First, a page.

Since August of 2013, big things have been going on in Big Canyon, one of several large tributaries of the Upper Newport Bay. The City of Newport Beach initiated a habitat restoration project led by Irvine Ranch Conservancy, which has so far resulted in enhanced aesthetics of the canyon, a healthier balance of native flora and fauna, and an improved experience for those who visit.
The project has been a true community effort, with about 15 volunteer programs held in the past two years. The nature reserve area also benefits from nearby restoration projects led by the Newport Bay Conservancy and the Coastal Commission’s ROOTS program, supporting the overall health of greater Newport Bay.
An additional two acres are being prepared for upcoming planting and restoration, and targeted invasive plant removal throughout the canyon is ongoing. To help lay the groundwork for successful restoration in Big Canyon, Conservancy teams are focused on elimination of non-native artichoke thistle, fennel, Italian thistle, Mexican fan palm, mustard, pampas grass, pepper-tree, castor bean and tree tobacco. Already, more than five tons of ice plant have been pulled out and replaced with native species.
Native plants are critical for supporting a healthy habitat for wildlife in Big Canyon, and non-native plants compete with the native species for resources such as light and water. It seems simple, but hands-on weeding is a critical first step to repairing the land.
“Prepping a site by doing a couple years of weeding first helps purge the soil of weed seeds so that what we eventually seed and plant will have a better chance of becoming established,” explained Conservancy Ecologist Riley Pratt, the project manager for the ongoing Big Canyon project.
While the habitat restoration makes progress, keeping people on official trails is another aim of the project. Over the years, park users have created unsustainable paths that are prone to erosion. Official trails are meant to be respectful of nearby habitat, and are constructed to avoid erosion. Conservancy staff have been working to repair and replant the “social” trails that cause damage in the canyon and undermine habitat restoration efforts. Repairing the damage done by these unofficial trails has helped slow erosion and increases habitat value in the area.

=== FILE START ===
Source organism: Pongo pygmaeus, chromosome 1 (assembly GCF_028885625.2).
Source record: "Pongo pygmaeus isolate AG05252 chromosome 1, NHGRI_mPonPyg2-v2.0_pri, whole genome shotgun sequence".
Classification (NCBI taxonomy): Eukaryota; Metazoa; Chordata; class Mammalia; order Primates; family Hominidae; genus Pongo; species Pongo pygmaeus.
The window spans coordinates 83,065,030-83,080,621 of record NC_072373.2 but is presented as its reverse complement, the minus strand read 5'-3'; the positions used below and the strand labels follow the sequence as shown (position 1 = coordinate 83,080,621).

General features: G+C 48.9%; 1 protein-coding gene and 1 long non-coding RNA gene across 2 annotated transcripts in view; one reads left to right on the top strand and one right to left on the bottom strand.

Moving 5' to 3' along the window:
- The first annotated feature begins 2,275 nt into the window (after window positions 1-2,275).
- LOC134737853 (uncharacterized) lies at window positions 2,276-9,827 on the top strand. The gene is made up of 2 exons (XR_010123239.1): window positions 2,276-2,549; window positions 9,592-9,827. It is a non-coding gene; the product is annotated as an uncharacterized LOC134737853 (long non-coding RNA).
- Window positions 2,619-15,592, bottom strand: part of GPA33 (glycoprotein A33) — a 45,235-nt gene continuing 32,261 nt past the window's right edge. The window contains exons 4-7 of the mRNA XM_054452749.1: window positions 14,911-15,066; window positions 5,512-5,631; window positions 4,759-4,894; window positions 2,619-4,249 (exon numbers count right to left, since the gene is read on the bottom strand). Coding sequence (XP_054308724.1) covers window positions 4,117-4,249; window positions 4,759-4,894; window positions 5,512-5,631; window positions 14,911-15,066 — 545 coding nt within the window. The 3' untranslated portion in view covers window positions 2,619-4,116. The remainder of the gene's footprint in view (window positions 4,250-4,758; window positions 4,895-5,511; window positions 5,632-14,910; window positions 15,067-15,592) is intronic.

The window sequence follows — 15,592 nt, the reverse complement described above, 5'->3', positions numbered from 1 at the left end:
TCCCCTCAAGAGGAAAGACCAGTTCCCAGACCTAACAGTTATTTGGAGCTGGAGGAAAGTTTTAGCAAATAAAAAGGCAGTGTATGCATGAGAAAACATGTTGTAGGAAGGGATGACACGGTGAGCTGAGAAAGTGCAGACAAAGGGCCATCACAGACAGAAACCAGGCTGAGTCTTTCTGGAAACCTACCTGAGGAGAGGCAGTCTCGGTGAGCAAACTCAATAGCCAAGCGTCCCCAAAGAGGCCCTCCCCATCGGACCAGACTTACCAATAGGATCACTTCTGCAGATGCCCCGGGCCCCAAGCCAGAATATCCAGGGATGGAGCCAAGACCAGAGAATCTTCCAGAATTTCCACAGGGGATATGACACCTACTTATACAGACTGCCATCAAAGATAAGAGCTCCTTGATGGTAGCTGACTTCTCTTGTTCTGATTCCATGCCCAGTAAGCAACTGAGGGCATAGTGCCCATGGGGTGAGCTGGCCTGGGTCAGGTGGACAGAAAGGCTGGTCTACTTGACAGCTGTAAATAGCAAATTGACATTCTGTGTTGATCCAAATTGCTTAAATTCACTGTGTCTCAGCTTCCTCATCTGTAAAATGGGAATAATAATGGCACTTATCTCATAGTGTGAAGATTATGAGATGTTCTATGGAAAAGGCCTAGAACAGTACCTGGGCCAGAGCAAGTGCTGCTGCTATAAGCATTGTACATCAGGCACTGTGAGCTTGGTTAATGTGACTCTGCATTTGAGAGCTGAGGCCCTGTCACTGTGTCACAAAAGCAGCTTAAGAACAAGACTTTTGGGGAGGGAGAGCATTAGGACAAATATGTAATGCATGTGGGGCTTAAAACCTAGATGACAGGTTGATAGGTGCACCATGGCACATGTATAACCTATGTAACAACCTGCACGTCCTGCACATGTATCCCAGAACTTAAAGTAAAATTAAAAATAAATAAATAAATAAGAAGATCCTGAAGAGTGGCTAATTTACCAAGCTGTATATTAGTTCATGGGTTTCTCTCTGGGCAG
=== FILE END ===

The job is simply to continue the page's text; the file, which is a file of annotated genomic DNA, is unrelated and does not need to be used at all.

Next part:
Enhancements to the area have also been made to make Big Canyon more visitor-friendly. During a general cleanup of the area, 5,280 pounds of construction debris were hauled out of Big Canyon. At three different points along the trail, there are now informal seating areas made of large boulders, providing great places for hikers and bikers to chat with friends or have a moment of respite as they take in the natural surroundings of Big Canyon. There is also an informational kiosk at the center point of the Big Canyon trail, donated as part of a recent Eagle Scout Service Project.
So far, the overall project has focused largely on trail-side improvements that directly enhance the experience for those who visit Big Canyon. Over the next few years, the project will include construction of a new trail and the installation of a footbridge that will turn the current horseshoe-shaped trail into a complete loop trail for hikers and bikers.
This ongoing work is supported by nearby restoration projects led by Newport Bay Conservancy and the California Coastal Commission’s Community-Based Restoration and Education Program. Both groups have been working near Big Canyon in the Upper Newport Bay for several years and have participated in several IRC led events in Big Canyon as well. This new project builds on the foundation set by their successful community volunteer programs.
Members of the public are welcome to help continue the progress in Big Canyon. Public volunteer events are held on the second Thursday of each month. The Big Canyon volunteer activities are open to participants 14 years of age and older (minors must be accompanied by a parent or guardian), and require no prior experience. All tools and training will be provided, and participants must pre-register at www.LetsGoOutside.org/activities.